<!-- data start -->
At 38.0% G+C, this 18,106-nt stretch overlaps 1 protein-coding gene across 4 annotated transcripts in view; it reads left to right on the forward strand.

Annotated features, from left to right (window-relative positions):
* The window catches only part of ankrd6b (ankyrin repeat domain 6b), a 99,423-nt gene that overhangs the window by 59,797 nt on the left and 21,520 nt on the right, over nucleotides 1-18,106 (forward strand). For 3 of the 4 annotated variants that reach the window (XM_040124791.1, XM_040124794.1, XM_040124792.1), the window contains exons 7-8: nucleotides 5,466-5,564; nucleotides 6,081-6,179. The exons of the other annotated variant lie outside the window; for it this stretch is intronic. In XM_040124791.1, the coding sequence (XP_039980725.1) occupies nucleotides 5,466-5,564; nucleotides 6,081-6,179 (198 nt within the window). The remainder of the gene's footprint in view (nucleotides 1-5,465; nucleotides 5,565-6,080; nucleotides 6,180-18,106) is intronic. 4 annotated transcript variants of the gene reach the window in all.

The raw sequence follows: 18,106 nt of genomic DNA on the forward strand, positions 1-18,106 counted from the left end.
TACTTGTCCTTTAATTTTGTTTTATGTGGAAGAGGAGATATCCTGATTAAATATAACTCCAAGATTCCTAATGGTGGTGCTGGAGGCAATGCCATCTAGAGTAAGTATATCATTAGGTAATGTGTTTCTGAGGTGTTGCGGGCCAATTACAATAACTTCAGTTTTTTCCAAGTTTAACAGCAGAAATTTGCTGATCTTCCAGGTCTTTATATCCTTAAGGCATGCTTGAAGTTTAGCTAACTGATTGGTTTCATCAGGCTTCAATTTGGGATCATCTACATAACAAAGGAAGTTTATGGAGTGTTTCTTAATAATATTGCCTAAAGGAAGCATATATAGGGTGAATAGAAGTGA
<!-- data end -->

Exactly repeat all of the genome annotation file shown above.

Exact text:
At 38.0% G+C, this 18,106-nt stretch overlaps 1 protein-coding gene across 4 annotated transcripts in view; it reads left to right on the forward strand.

Annotated features, from left to right (window-relative positions):
* The window catches only part of ankrd6b (ankyrin repeat domain 6b), a 99,423-nt gene that overhangs the window by 59,797 nt on the left and 21,520 nt on the right, over nucleotides 1-18,106 (forward strand). For 3 of the 4 annotated variants that reach the window (XM_040124791.1, XM_040124794.1, XM_040124792.1), the window contains exons 7-8: nucleotides 5,466-5,564; nucleotides 6,081-6,179. The exons of the other annotated variant lie outside the window; for it this stretch is intronic. In XM_040124791.1, the coding sequence (XP_039980725.1) occupies nucleotides 5,466-5,564; nucleotides 6,081-6,179 (198 nt within the window). The remainder of the gene's footprint in view (nucleotides 1-5,465; nucleotides 5,565-6,080; nucleotides 6,180-18,106) is intronic. 4 annotated transcript variants of the gene reach the window in all.

The raw sequence follows: 18,106 nt of genomic DNA on the forward strand, positions 1-18,106 counted from the left end.
TACTTGTCCTTTAATTTTGTTTTATGTGGAAGAGGAGATATCCTGATTAAATATAACTCCAAGATTCCTAATGGTGGTGCTGGAGGCAATGCCATCTAGAGTAAGTATATCATTAGGTAATGTGTTTCTGAGGTGTTGCGGGCCAATTACAATAACTTCAGTTTTTTCCAAGTTTAACAGCAGAAATTTGCTGATCTTCCAGGTCTTTATATCCTTAAGGCATGCTTGAAGTTTAGCTAACTGATTGGTTTCATCAGGCTTCAATTTGGGATCATCTACATAACAAAGGAAGTTTATGGAGTGTTTCTTAATAATATTGCCTAAAGGAAGCATATATAGGGTGAATAGAAGTGA